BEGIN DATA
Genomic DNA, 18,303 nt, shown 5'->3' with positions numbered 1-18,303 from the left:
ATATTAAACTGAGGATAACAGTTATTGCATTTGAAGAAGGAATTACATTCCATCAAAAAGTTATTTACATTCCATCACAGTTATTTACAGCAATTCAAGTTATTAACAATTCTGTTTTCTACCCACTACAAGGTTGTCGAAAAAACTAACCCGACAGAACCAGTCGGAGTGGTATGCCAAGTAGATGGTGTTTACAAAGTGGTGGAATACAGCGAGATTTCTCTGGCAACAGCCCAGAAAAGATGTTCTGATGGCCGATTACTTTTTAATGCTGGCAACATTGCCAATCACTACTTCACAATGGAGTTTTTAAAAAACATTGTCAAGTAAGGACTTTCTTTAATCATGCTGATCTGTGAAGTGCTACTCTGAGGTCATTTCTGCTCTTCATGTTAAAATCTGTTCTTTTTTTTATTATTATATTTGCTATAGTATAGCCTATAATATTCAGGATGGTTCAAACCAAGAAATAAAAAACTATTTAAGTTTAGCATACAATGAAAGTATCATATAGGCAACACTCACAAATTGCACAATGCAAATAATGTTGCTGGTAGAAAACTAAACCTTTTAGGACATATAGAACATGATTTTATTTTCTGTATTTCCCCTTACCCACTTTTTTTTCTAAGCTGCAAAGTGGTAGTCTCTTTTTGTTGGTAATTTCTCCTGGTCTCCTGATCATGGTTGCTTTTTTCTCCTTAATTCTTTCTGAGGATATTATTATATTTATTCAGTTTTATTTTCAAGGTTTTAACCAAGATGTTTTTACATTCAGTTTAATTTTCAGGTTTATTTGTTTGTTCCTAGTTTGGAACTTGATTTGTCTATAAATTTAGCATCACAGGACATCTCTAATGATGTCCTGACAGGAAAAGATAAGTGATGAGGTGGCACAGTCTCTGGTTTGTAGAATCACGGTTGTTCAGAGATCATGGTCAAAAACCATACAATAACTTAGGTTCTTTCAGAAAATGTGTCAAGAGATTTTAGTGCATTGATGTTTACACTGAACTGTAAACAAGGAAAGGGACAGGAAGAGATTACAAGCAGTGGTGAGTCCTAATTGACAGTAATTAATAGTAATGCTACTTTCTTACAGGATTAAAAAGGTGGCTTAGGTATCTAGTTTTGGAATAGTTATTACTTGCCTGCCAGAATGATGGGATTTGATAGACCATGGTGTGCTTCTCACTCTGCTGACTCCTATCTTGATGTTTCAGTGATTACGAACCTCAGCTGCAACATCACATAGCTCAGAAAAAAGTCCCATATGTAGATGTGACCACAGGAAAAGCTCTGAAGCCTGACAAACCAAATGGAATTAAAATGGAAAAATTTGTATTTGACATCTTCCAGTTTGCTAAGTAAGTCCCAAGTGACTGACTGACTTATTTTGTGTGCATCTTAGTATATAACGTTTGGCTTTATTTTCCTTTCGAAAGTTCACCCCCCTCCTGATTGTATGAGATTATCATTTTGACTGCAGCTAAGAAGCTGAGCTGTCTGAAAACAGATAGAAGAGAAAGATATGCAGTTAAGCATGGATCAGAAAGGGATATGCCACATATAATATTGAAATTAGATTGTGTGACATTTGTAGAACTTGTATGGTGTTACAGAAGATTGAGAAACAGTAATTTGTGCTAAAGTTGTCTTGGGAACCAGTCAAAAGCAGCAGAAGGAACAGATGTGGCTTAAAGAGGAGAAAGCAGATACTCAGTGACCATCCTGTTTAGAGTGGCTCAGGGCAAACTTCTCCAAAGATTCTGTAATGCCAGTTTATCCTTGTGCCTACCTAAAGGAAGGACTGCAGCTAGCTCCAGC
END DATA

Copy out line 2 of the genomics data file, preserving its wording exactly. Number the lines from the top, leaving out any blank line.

ATATTAAACTGAGGATAACAGTTATTGCATTTGAAGAAGGAATTACATTCCATCAAAAAGTTATTTACATTCCATCACAGTTATTTACAGCAATTCAAGTTATTAACAATTCTGTTTTCTACCCACTACAAGGTTGTCGAAAAAACTAACCCGACAGAACCAGTCGGAGTGGTATGCCAAGTAGATGGTGTTTACAAAGTGGTGGAATACAGCGAGATTTCTCTGGCAACAGCCCAGAAAAGATGTTCTGATGGCCGATTACTTTTTAATGCTGGCAACATTGCCAATCACTACTTCACAATGGAGTTTTTAAAAAACATTGTCAAGTAAGGACTTTCTTTAATCATGCTGATCTGTGAAGTGCTACTCTGAGGTCATTTCTGCTCTTCATGTTAAAATCTGTTCTTTTTTTTATTATTATATTTGCTATAGTATAGCCTATAATATTCAGGATGGTTCAAACCAAGAAATAAAAAACTATTTAAGTTTAGCATACAATGAAAGTATCATATAGGCAACACTCACAAATTGCACAATGCAAATAATGTTGCTGGTAGAAAACTAAACCTTTTAGGACATATAGAACATGATTTTATTTTCTGTATTTCCCCTTACCCACTTTTTTTTCTAAGCTGCAAAGTGGTAGTCTCTTTTTGTTGGTAATTTCTCCTGGTCTCCTGATCATGGTTGCTTTTTTCTCCTTAATTCTTTCTGAGGATATTATTATATTTATTCAGTTTTATTTTCAAGGTTTTAACCAAGATGTTTTTACATTCAGTTTAATTTTCAGGTTTATTTGTTTGTTCCTAGTTTGGAACTTGATTTGTCTATAAATTTAGCATCACAGGACATCTCTAATGATGTCCTGACAGGAAAAGATAAGTGATGAGGTGGCACAGTCTCTGGTTTGTAGAATCACGGTTGTTCAGAGATCATGGTCAAAAACCATACAATAACTTAGGTTCTTTCAGAAAATGTGTCAAGAGATTTTAGTGCATTGATGTTTACACTGAACTGTAAACAAGGAAAGGGACAGGAAGAGATTACAAGCAGTGGTGAGTCCTAATTGACAGTAATTAATAGTAATGCTACTTTCTTACAGGATTAAAAAGGTGGCTTAGGTATCTAGTTTTGGAATAGTTATTACTTGCCTGCCAGAATGATGGGATTTGATAGACCATGGTGTGCTTCTCACTCTGCTGACTCCTATCTTGATGTTTCAGTGATTACGAACCTCAGCTGCAACATCACATAGCTCAGAAAAAAGTCCCATATGTAGATGTGACCACAGGAAAAGCTCTGAAGCCTGACAAACCAAATGGAATTAAAATGGAAAAATTTGTATTTGACATCTTCCAGTTTGCTAAGTAAGTCCCAAGTGACTGACTGACTTATTTTGTGTGCATCTTAGTATATAACGTTTGGCTTTATTTTCCTTTCGAAAGTTCACCCCCCTCCTGATTGTATGAGATTATCATTTTGACTGCAGCTAAGAAGCTGAGCTGTCTGAAAACAGATAGAAGAGAAAGATATGCAGTTAAGCATGGATCAGAAAGGGATATGCCACATATAATATTGAAATTAGATTGTGTGACATTTGTAGAACTTGTATGGTGTTACAGAAGATTGAGAAACAGTAATTTGTGCTAAAGTTGTCTTGGGAACCAGTCAAAAGCAGCAGAAGGAACAGATGTGGCTTAAAGAGGAGAAAGCAGATACTCAGTGACCATCCTGTTTAGAGTGGCTCAGGGCAAACTTCTCCAAAGATTCTGTAATGCCAGTTTATCCTTGTGCCTACCTAAAGGAAGGACTGCAGCTAGCTCCAGC